It was the one word by which that Grand Grenouille, President Mitterand answered the question: “What is the one quality above all that leaders need to govern properly?” He pronounced it with such Gallic expansiveness, that he took several seconds to get through it: “Indifference.”
We say, in our clipped English way, “ ’ndiff’rence.”
Except we don’t say it in the House of Commons. Indifference – the ability to look at problems from a height and identify their moving parts in order to engineer a solution – that is unforgivable.
There, everyone is expected to react with Mediterranean emotionality to news of constituents’ hardship, disease and death. Even in the Gallery we aren’t expected to snigger. The groans of fellow-feeling that greeted the news that the oldest Holocaust survivor had died last night – it was as though MPs wanted to express the grief of a personal loss. They are saying: We understand. We grieve also. We are in touch with the lives of the people we represent. A pint of milk is 95p.
When Dawn Butler brought her breast cancer into a question to the PM, Tories went Sh! Sh! As if to say, “It’s cancer! Don’t heckle her, she’s had cancer.” Wayne David asked Rishi about the Dangerous Dogs Act, in the light of the people who had recently been killed by pets. As he said the words “lost their lives” a low moan of sympathy rose from his benches. No offence intended to the families of the victims but these performative expressions of sentimentality are as offensive – or more offensive, depending on your sensitivities – than respectable indifference.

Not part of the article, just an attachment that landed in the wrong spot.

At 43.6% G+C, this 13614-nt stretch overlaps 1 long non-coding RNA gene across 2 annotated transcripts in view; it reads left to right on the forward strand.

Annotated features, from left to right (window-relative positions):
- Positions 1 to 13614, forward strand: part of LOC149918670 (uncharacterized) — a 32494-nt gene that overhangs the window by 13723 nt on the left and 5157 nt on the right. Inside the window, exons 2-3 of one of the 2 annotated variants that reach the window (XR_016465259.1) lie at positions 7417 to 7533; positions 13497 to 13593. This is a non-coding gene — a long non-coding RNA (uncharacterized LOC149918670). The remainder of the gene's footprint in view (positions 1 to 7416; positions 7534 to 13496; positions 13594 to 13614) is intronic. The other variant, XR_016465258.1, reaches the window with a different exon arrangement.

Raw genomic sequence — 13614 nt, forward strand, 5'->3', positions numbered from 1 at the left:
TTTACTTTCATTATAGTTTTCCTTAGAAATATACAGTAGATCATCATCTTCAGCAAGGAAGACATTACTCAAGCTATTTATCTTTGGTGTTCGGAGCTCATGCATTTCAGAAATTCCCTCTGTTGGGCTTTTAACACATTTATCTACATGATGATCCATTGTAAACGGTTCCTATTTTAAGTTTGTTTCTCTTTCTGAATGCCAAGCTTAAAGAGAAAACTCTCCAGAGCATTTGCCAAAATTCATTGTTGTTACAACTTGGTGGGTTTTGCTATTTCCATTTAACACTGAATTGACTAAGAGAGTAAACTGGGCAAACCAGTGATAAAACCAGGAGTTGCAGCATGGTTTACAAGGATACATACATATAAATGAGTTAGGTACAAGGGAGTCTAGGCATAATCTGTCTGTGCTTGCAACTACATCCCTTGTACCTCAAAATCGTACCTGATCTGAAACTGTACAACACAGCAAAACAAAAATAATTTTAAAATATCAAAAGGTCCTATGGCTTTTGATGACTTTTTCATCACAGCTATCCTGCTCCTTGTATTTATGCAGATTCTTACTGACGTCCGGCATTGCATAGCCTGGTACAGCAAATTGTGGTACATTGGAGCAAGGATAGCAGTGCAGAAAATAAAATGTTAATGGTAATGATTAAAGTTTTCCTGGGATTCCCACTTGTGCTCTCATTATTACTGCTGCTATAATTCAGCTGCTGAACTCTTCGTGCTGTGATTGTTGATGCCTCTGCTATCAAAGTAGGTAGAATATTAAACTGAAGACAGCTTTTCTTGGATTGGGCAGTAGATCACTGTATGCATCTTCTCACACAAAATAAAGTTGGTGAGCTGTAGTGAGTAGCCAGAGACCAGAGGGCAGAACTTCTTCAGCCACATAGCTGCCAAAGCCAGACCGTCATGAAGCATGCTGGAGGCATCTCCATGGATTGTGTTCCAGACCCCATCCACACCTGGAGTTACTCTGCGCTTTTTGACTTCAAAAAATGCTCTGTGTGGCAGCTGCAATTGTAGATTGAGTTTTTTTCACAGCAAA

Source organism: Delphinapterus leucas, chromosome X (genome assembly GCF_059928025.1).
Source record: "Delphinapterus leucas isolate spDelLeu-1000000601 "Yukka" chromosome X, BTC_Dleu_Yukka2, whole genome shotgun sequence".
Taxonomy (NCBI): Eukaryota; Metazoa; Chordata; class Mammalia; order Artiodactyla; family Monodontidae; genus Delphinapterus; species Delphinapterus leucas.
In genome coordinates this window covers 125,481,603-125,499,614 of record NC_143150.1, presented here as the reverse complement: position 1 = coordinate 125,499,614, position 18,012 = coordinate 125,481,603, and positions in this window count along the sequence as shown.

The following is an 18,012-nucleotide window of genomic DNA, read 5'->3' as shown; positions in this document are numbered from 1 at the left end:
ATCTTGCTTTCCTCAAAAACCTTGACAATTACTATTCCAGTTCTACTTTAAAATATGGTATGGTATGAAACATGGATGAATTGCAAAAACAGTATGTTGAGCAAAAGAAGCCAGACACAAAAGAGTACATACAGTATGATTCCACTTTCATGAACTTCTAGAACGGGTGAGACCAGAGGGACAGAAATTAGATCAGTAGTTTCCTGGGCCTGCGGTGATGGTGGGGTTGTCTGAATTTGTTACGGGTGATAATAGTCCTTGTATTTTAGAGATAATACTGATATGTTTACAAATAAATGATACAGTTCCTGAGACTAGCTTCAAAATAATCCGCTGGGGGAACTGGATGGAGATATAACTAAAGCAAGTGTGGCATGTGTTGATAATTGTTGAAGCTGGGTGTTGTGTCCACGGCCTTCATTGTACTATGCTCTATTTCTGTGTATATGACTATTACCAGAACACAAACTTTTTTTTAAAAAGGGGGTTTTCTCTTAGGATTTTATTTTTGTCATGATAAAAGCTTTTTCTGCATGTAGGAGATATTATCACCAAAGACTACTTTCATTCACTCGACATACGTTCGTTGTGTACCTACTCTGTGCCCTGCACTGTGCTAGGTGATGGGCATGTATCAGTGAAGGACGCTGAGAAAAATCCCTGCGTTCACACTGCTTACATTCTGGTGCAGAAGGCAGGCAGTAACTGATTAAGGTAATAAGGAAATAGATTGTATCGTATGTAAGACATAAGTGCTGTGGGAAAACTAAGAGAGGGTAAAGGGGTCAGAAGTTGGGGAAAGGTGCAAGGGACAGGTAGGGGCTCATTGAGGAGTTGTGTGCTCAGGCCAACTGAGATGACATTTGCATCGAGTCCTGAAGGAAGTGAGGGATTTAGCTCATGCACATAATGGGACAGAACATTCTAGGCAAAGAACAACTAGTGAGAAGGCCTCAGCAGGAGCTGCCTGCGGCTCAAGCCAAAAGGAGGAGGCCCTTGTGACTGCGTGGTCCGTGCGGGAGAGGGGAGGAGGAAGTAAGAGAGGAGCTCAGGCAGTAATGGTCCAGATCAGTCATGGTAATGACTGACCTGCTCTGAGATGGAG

Keir had kicked it all off with talk of someone he’d heard of who’d had a heart attack and died waiting for an ambulance. That old chestnut. He named her. He talked about “her mum”. He itemised ambulance waiting times. He denounced Rishi and demanded he apologise for “the lethal chaos” his Government had caused.
The PM doesn’t do badly on President Mitterand’s criterion. He says he is sorry for the family in the same way that he says he has “respect and gratitude for all our public service workers”. He can’t mean either of those statements but he has to make them, and he does so with as little gluttony as the situation allows. He knows he can’t talk about a wage-price spiral while people are literally dying, but while the debate features literal deaths, we’re unlikely to find any workable resolution to it.
The internet says that 3,564 people in the world died during the 33 minutes of PMQs. Hard to know how to sketch it, if we’re expected to grieve for them all.
Stephen Flynn, the new leader of the SNP had been making a powerful impression as the funeral director of the Union. Gaunt, serious, formidable in the face of fate. He was criticising Westminster’s intention to overrule Holyrood’s Gender Recognition arrangements. The legislature here has decided not to recognise the new rights of Scots transsexuals when they come south of the border. This caused Flynn to say that he feared that we were on “the slippery slope to direct rule.”
That could have elicited a moan of sympathy, to see someone of such promise descend, on just his third time out, into such altitudinous silliness.